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L&R Saunders Assoc. v. Bank of America

Superior Court of Delaware, New Castle

September 12, 2012

L&R Saunders Assoc. d/b/a Radiology Professionals
v.
Bank of America Notaries of America, Inc.
v.
Bank of America L&R Saunders Prof'l Enter. Groups, Inc. d/b/a Nurse Practitioners of America
v.
Bank of America L&R Saunders Prof'l Enter. Group, Inc. d/b/a Massage Therapists of America
v.
Bank of America National Chiropractic Research Corp.
v.
Bank of America

Submitted: June 22, 2012.

Upon Consideration of Defendant Bank of America's Motion to Dismiss Plaintiffs' Five Amended Complaints.

Matthew M. Carucci, Esquire Catherine M. Di Lorenzo, Esquire Carucci Di Lorenzo, LLC.

Brian M. Rostocki, Esquire John C. Cordrey, Esquire Reed Smith LLP.

RICHARD R. COOCH RESIDENT, JUDGE.

Dear Counsel:

Before the Court are Defendant's Motions to Dismiss in five cases with similar facts and legal claims. The motions stem from Defendant's agreements with Plaintiffs to provide royalties in exchange for the right to solicit each Plaintiff's members as credit card customers. Plaintiffs assert that Defendant breached the agreements by (1) not marketing the credit cards as required, and (2) by not returning the recruitment lists. Because the factual record requires further development, all five Motions to Dismiss are DENIED.

I. FACTUAL HISTORY[1]

There are five Plaintiffs and a joint Defendant on these Motions to Dismiss. The Plaintiffs are: (1) L&R Saunders Associates d/b/a Radiology Professionals ("Radiology Professionals"); (2) Notaries of America, Inc. ("Notaries"); (3) L&R Saunders Professional Entertainment Groups, Inc. d/b/a Nurse Practitioners of America ("Nurse Practitioners"); (4) L&R Saunders Professional Entertainment Group, Inc. d/b/a Massage Therapists of America ("Massage Therapists"); (5) National Chiropractic Research Corporation ("National Chiropractic").

Although each case has very similar facts, the facts are not identical. Each Plaintiff and MBNA America Bank, N.A. ("MBNA"), Bank of America's ("BOA" or "Defendant") predecessor in interest, executed agreements whereby MBNA agreed to market and provide credit card services to Plaintiffs' members. Plaintiffs received royalties from MBNA when its members signed up for credit cards under the agreements. Plaintiffs provided Defendant with membership recruitment lists. The agreements provided initial five year terms, but automatically renewed for successive two year periods, unless, in a writing at least ninety days prior to the original termination, either party stated its intention not to renew. The agreements provided that MBNA "shall make all credit decisions and shall bear all credit risks with respect to each Customer's account."[2]

Each Plaintiffs' agreement with BOA was effectuated at different times and involved somewhat different terms and durations. Some agreements were amended, while others were never amended. The contracts also included various renewal stages. But as discussed below each contract remained active in 2008. Furthermore, each contract's terms were only slightly different; each agreement operated in the manner described and each is analyzed identically under this Motion.

In 2008, each Plaintiff began renegotiating with BOA. In June 2008, each Plaintiff received an email from BOA representative Julie Sills ("Sills"), who proposed new contract terms. In each complaint, Plaintiffs assert that Sills indicated Plaintiffs "could" wait to renegotiate the agreements later in the year "when things are better."[3] Negotiations continued and in October 2008, Plaintiffs received a final renewal proposal from Sills. Sills allegedly encouraged Plaintiff to wait to sign the agreement and stated she "could" get better terms.[4] Several days later, Sills allegedly indicated to all Plaintiffs that BOA was then unsure if the agreements would be extended. Plaintiffs were later informed that Sills was no longer a BOA employee.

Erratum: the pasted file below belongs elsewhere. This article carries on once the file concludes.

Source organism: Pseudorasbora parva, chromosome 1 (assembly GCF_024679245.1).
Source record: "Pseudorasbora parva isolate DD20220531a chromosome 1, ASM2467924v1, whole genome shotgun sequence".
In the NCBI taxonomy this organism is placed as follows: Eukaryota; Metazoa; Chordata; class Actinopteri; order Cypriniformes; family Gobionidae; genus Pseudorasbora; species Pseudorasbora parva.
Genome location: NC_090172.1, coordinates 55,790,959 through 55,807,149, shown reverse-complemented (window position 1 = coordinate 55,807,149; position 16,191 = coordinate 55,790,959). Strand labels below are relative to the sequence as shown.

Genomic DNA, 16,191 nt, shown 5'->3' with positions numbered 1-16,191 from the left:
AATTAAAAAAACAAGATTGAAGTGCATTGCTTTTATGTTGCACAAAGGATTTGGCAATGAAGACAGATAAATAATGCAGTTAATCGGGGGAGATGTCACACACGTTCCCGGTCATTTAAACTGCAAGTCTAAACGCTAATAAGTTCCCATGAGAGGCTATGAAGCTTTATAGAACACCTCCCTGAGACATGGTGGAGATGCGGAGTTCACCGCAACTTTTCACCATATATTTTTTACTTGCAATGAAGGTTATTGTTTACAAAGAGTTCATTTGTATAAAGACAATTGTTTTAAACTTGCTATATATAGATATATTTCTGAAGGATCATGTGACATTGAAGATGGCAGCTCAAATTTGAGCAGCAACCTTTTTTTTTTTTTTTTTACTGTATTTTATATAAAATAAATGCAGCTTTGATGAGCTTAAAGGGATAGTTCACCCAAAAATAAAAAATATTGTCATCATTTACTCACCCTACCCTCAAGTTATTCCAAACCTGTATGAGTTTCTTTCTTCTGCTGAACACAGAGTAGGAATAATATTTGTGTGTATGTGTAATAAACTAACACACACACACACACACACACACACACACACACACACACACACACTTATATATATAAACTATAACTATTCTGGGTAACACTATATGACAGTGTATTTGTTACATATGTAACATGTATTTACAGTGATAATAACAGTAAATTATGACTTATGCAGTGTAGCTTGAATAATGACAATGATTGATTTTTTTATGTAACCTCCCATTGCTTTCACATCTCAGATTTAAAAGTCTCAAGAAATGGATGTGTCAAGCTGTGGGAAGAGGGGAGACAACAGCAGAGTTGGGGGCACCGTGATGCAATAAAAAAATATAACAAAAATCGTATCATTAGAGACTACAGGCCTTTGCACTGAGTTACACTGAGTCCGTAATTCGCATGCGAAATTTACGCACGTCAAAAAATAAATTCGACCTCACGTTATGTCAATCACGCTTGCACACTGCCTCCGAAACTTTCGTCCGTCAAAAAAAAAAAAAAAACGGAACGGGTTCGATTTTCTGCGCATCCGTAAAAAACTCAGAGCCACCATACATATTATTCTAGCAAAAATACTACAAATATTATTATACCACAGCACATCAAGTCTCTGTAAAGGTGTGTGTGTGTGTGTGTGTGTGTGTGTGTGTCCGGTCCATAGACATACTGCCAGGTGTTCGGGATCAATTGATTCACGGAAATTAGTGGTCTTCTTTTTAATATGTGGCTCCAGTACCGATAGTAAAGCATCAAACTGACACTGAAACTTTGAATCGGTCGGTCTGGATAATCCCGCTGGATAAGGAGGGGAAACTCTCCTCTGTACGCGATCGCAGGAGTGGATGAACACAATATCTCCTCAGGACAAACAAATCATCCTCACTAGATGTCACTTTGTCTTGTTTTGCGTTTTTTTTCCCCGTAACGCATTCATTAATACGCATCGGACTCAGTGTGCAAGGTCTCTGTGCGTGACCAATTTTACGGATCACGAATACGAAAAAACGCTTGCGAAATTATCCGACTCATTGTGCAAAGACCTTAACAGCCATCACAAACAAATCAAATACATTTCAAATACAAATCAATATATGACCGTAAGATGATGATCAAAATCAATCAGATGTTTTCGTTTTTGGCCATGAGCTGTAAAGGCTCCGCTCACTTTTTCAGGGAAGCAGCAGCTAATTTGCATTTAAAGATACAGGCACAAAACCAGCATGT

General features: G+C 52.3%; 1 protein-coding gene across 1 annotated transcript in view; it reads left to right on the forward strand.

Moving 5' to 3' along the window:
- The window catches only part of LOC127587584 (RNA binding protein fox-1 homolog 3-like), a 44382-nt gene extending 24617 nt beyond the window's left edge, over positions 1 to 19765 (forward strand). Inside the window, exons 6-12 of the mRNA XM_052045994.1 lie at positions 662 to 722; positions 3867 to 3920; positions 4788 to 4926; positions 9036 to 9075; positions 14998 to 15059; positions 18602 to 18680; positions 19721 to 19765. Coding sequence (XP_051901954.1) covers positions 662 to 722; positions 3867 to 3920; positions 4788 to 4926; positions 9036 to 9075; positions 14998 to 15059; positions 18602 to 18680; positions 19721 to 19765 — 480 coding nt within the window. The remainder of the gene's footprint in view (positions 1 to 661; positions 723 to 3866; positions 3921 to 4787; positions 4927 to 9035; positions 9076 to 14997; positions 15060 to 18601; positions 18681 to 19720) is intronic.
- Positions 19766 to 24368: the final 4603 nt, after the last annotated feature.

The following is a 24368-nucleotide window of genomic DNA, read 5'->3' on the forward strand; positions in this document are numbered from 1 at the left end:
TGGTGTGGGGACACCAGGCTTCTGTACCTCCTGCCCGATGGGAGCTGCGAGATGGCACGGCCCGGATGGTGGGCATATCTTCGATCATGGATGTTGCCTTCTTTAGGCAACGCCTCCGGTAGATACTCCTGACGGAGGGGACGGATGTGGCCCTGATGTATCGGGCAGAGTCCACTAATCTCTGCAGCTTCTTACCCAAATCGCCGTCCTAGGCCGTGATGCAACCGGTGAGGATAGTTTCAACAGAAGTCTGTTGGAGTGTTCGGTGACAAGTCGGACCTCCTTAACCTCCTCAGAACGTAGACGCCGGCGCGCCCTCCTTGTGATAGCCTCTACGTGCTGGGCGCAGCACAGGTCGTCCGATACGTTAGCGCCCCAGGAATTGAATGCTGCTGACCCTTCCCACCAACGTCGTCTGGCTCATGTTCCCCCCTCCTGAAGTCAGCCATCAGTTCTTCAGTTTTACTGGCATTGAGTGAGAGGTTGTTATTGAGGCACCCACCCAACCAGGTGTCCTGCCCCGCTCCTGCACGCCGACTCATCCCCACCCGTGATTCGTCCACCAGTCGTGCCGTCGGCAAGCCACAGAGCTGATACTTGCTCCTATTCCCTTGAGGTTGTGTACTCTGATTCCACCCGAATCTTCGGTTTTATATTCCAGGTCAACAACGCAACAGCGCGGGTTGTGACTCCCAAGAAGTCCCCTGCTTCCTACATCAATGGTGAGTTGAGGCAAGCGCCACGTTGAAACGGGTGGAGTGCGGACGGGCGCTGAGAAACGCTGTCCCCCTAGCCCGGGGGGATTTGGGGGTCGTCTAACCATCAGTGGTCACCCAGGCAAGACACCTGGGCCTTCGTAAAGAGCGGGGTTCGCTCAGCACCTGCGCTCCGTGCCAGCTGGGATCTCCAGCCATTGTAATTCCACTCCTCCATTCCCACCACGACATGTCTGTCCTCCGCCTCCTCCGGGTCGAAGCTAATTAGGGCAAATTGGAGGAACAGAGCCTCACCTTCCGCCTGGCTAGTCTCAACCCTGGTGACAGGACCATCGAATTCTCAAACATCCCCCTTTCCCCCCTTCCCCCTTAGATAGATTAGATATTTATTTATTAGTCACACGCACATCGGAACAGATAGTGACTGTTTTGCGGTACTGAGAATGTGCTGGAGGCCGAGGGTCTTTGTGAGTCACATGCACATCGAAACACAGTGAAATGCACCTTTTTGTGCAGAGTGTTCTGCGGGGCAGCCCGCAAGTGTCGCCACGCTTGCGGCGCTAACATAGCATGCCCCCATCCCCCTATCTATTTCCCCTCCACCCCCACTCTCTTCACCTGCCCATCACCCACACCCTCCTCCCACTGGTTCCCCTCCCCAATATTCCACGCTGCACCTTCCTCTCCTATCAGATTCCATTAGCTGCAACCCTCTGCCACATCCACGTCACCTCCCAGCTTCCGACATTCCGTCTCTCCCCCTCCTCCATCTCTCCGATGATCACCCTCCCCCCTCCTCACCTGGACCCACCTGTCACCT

Plaintiffs' complaints assert that BOA breached the agreements in two ways: (1) by failing to market the credit cards and; (2) by not returning the membership lists after the contract's termination. Defendant has attempted to challenge both assertions by asserting they are barred by the statute of limitations. Separately, Plaintiffs' complaints assert a fraudulent inducement claim based upon Sills' assertions regarding contract renewals.

II. PROCEDURAL HISTORY

Originally, Plaintiffs named both BOA and HSBC USA, Inc. ("HSBC") as Defendants. Plaintiffs' amended complaints assert three claims against Defendants: (I) breach of contract; (II) unjust enrichment; and (III) fraudulent inducement. HSBC was named in three of the five amended complaints. In December 2011, BOA filed motions for partial dismissal that sought to dismiss Counts I and II, or alternatively, for a more definitive statement regarding Count I. In January 2012, the Court held a status conference during which the Court suggested that BOA withdraw its motions for partial dismissal, without prejudice, to allow Plaintiffs to amend the complaints. In January 2012, Plaintiffs amended the complaints. In March 2012, Defendant moved to dismiss Plaintiffs' amended complaints and dismissed HSBC with prejudice. In Plaintiffs' Response, Plaintiffs agree that the unjust enrichment claim should be dismissed.

III. CONTENTIONS

A. Defendant's Contentions

Defendant argues that Plaintiffs' claims are barred by the statute of limitations and require dismissal. Defendant challenges the recruitment list claims for failing to state a cognizable claim. Defendant contends that Plaintiffs' fraud claims are not entitled to relief because they have not been pled with particularity. Lastly, Defendant asserts that the fraud claims merely addressed speculative future behavior and do not constitute fraud. Defendant argues that the contract is not ambiguous at the motion to dismiss stage, but at oral argument reserved the right to potentially make that argument later.